Muchness isn’t something that we lose and never get back. It is somethign that we can strive to achieve and build upon every day. It is knowing that we have a divine purpose and that we are creating the path that will help us fulfill it. It is taking responsibility for yourself and your happiness. It is the process of shedding the pressure of living up to someone else’s standards and instead creating our own ideals.

Muchness is where the true happiness and joy in life are found.

Have you lost your muchness? Will you commit here and now to seek it out? Have you reclaimed your muchness? Have you found your purpose in life? What is it?

Talking About Pornography With Your Loved Ones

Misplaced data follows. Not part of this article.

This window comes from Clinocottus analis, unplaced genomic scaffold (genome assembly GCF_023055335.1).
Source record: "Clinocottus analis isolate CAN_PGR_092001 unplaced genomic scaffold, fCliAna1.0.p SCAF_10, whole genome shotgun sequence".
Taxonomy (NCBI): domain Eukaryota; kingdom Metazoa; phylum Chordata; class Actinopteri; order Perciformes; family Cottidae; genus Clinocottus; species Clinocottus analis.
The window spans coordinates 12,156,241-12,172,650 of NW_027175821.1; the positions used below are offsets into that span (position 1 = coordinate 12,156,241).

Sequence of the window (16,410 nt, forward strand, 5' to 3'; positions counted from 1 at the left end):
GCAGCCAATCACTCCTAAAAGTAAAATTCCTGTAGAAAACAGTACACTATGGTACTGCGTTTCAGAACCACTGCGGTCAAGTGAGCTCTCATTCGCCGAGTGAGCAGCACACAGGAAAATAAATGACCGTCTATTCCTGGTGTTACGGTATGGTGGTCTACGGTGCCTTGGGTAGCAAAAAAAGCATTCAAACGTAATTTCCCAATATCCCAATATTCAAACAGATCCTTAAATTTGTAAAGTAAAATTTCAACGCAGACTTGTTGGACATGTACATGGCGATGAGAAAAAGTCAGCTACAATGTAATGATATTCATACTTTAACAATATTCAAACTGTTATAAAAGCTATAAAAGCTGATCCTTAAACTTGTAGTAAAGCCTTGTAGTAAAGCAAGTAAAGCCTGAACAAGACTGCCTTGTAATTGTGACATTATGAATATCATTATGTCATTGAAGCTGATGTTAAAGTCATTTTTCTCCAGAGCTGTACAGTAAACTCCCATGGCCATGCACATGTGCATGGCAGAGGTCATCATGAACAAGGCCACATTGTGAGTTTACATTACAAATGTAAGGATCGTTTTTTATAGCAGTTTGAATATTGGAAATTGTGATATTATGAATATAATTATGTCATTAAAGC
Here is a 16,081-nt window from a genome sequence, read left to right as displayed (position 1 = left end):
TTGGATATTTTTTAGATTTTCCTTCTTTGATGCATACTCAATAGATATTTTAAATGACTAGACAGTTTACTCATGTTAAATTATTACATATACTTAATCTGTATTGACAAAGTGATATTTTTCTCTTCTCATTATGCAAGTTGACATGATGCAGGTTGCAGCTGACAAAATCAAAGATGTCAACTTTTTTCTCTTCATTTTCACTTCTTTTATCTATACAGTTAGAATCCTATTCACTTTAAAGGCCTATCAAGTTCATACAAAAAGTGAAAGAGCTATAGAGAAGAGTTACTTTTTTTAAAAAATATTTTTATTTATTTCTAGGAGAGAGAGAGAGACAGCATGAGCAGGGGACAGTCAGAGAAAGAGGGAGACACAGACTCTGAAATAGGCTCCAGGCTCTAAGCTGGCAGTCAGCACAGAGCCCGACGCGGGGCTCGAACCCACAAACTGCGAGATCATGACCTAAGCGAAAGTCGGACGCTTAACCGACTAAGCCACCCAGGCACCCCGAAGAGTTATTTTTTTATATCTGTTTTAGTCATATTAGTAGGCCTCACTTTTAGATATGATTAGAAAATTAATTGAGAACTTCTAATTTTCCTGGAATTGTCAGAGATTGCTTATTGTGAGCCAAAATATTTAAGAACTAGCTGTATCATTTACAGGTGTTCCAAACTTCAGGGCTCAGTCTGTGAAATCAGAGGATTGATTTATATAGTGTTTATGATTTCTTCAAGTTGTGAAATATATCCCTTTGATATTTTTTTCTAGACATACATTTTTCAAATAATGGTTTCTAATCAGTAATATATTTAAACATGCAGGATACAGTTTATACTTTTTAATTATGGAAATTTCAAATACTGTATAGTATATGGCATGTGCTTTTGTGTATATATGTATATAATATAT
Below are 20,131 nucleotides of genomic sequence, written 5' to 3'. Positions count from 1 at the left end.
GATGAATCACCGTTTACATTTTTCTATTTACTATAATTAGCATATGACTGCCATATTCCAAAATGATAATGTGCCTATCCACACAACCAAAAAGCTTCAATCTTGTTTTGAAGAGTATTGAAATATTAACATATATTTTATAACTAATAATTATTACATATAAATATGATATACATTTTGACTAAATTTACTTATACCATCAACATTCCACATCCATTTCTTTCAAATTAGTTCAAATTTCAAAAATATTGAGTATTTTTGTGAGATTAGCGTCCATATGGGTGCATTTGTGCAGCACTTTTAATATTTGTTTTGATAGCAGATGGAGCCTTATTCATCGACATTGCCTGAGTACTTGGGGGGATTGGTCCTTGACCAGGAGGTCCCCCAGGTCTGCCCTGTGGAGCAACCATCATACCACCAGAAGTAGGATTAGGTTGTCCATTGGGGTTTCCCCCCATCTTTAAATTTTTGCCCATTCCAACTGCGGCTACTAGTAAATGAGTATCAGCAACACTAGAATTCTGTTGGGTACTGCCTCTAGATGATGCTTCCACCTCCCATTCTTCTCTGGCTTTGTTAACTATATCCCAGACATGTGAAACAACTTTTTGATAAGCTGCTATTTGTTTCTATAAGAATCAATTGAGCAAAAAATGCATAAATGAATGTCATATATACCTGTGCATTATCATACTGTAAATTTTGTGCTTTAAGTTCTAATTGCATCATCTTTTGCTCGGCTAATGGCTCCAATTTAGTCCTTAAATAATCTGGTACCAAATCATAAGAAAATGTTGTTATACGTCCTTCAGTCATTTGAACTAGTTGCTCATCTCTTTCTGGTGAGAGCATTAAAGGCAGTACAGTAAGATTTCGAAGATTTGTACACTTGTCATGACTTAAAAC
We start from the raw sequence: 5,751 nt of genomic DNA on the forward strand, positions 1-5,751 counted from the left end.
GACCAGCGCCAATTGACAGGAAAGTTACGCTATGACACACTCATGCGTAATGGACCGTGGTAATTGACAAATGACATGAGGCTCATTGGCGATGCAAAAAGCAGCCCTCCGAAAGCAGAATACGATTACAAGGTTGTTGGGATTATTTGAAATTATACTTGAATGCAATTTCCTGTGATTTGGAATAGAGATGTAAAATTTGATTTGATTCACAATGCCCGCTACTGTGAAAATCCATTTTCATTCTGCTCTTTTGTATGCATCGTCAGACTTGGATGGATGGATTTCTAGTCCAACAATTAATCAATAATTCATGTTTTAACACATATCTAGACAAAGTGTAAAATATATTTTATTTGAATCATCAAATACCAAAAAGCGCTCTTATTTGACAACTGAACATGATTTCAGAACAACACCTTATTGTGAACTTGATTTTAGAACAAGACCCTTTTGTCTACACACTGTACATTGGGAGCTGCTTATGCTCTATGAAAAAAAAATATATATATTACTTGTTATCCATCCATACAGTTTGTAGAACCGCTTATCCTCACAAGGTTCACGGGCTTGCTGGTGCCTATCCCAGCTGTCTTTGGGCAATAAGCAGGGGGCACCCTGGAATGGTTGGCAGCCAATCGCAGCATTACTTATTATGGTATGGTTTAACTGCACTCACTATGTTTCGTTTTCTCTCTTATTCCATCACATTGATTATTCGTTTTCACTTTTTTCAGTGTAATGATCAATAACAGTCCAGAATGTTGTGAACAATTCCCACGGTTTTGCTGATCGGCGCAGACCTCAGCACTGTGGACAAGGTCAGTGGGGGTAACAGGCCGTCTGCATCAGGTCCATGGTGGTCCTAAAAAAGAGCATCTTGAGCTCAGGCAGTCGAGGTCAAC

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Talking to those you love about pornography | | Porn harms | Fight the New Drug | Dangers of Pornography Let’s face it, the birds and bees sex talk is hard enough. Talking about pornography is even harder. The sad fact is, however, that it is something that is absolutely necessary. In our day and age pornographic images and movies are easily accessible online and children are being exposed to them at a ridiculously young age. A recent study showed that 10% of 12-year-old respondents SELF-REPORTED that they thought they were addicted to porn. 12-year-old addicts. We have to start young reaching out to our children and warning them of the dangers of pornography use.

Why do we Need to Talk About Pornography?